We would like to propose that in future CMPB needs to expand its beverage range. They need to include different flavors of milk, milk shakes, energy drinks. In future, the “got milk” campaign needs to i nclude marketing a new range of innovative products. 2. Evaluate their Hispanic marketing initiatives. Does CMPB risk alienating its current customer base? Targeting Hispanic community with new advertisements was a correct move because: 1. It is the fastest-growing minority group in US and is 1/3 rd of the total world Hispanic population; they were already an important part of the consumer base and could not be ignored. 2. Running out of milk was not funny to them and because of differences in usage that are not accounted for in translation, misunderstood Got Milk? To mean "Are you lactating?" 3. Their marketing strategy to Hispanics was more traditional, combined food habits and family, with a focus on milk-based recipes and cooking. 4. This introduced the non-Hispanics to new recipes like Licuados which later on became a rage in California thereby had an additive effect on the overall nationwide campaign. 5. This was culturally astute and increased milk usage. 6. Since this was a multicultural approach and didn’t m ake the minority feel left out, it also generated widespread news coverage, from local Hispanic newspapers and front page of The Wall Street Journal. As the idea remained much the same, everyone could relate to it irrespective of community as it didn’t undermine any other section of society.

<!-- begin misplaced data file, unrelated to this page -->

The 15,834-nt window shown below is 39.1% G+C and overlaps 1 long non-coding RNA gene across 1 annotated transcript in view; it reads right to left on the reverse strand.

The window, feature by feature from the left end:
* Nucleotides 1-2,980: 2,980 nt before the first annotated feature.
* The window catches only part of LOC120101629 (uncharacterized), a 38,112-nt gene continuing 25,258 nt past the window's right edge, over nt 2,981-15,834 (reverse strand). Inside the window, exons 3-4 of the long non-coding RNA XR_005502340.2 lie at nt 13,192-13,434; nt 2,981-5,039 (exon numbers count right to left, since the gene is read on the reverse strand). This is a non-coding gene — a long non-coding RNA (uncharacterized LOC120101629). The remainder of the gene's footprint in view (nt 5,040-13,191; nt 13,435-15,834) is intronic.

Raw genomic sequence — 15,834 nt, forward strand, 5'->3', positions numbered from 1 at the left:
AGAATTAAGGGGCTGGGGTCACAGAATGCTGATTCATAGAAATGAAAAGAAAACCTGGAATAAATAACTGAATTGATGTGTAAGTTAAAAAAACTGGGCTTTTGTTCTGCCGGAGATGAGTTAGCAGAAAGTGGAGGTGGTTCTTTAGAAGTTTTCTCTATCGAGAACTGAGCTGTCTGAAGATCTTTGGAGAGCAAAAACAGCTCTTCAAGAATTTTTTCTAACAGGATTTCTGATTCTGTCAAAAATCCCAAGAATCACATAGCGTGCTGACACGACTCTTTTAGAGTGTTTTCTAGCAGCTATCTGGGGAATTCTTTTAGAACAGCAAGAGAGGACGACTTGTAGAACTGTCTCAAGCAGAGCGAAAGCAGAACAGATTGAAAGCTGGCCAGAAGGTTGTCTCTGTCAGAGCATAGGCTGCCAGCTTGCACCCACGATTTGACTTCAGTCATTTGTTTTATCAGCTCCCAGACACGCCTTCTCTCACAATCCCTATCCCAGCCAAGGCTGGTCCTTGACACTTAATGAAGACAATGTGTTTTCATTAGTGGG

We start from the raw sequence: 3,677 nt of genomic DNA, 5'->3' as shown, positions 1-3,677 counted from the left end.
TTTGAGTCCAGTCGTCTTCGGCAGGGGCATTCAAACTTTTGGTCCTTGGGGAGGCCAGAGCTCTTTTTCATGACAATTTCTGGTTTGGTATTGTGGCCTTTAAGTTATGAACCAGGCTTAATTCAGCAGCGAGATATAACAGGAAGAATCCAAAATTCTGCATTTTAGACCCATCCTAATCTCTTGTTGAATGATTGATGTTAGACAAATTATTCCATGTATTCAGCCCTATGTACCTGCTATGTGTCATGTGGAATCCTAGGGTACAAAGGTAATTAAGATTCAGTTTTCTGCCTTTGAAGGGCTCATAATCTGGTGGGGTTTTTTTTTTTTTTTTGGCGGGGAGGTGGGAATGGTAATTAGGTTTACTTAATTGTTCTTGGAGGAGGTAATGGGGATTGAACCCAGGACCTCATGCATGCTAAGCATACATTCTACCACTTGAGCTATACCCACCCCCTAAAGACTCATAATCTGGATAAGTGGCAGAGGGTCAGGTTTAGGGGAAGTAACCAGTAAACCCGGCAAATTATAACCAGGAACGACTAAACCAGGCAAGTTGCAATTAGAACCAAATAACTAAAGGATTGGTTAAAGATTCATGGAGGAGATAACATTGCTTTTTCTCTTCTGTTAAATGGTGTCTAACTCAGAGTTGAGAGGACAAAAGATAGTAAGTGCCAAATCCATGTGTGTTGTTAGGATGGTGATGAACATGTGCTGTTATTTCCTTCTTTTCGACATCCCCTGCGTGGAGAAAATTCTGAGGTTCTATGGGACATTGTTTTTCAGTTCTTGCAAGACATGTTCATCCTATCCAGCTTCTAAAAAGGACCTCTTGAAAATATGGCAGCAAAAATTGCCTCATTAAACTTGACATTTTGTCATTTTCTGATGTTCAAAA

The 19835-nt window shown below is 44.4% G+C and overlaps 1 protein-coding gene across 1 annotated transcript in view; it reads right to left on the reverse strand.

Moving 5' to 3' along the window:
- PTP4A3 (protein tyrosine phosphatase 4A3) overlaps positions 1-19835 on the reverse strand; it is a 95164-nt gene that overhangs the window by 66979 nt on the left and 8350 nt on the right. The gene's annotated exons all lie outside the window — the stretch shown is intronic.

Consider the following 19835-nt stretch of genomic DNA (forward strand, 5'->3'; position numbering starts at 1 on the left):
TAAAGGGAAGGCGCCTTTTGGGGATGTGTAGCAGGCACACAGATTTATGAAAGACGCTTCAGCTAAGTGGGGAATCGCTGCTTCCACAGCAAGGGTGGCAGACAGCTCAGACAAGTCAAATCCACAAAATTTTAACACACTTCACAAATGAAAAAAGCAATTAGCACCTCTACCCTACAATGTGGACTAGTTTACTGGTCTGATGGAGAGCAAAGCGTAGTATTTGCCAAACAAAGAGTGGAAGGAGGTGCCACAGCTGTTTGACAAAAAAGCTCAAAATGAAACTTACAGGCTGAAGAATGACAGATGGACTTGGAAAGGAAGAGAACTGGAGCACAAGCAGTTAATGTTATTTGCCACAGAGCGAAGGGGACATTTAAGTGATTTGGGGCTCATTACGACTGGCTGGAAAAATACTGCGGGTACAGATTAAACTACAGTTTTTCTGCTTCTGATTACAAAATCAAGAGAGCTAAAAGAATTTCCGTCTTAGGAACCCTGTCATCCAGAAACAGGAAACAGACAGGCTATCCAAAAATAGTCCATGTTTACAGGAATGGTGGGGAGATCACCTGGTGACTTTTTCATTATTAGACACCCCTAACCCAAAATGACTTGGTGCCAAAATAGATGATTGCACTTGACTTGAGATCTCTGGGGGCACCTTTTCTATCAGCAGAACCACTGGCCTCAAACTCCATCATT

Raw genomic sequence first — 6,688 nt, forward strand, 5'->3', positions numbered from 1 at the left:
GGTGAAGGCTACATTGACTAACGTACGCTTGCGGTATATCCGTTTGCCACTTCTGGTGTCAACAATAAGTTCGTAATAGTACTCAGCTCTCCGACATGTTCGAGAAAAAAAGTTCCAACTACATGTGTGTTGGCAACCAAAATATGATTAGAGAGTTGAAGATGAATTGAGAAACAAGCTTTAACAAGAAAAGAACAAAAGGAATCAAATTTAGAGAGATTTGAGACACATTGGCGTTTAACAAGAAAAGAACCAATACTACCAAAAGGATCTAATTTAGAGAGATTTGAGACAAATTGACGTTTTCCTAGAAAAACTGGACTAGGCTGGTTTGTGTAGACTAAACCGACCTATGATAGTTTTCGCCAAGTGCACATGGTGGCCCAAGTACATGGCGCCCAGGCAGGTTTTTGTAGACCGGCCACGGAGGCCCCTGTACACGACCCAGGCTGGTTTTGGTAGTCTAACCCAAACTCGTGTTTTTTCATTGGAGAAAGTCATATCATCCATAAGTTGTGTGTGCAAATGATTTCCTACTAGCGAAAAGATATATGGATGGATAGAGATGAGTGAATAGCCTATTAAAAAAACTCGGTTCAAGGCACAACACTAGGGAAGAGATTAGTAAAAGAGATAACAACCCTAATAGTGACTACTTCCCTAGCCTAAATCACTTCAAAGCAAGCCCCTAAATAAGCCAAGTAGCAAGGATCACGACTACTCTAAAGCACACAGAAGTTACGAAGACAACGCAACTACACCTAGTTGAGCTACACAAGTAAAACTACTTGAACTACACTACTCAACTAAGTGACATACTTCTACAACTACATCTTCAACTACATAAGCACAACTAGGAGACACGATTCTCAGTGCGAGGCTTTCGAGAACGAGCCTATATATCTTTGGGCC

EVOLUTION OF GOT MILK FROM THE PERSPECTIVE OF BRAND CULTURE:
L.A. Times repo rter commende d the marketing strategy of CMPB sayin g that the campaign has acquired a cult status. The Girl Scouts en dorsing “Got Milk” throug h spe cial pins on their un iforms
The change of the image of milk from se rious to lighthearted through humorous deprivation themed ad s covering families , sports icons and children helped create stories for the product.
The innovative and consistent marketing covering a clever theme of deprivation wh ich reminded the consu mer of the importance of milk. Converting P reference to sales
„Got Milk‟ cam pa ign featured on everyday items and toys as slogans. Partnerships with popular characters and associations.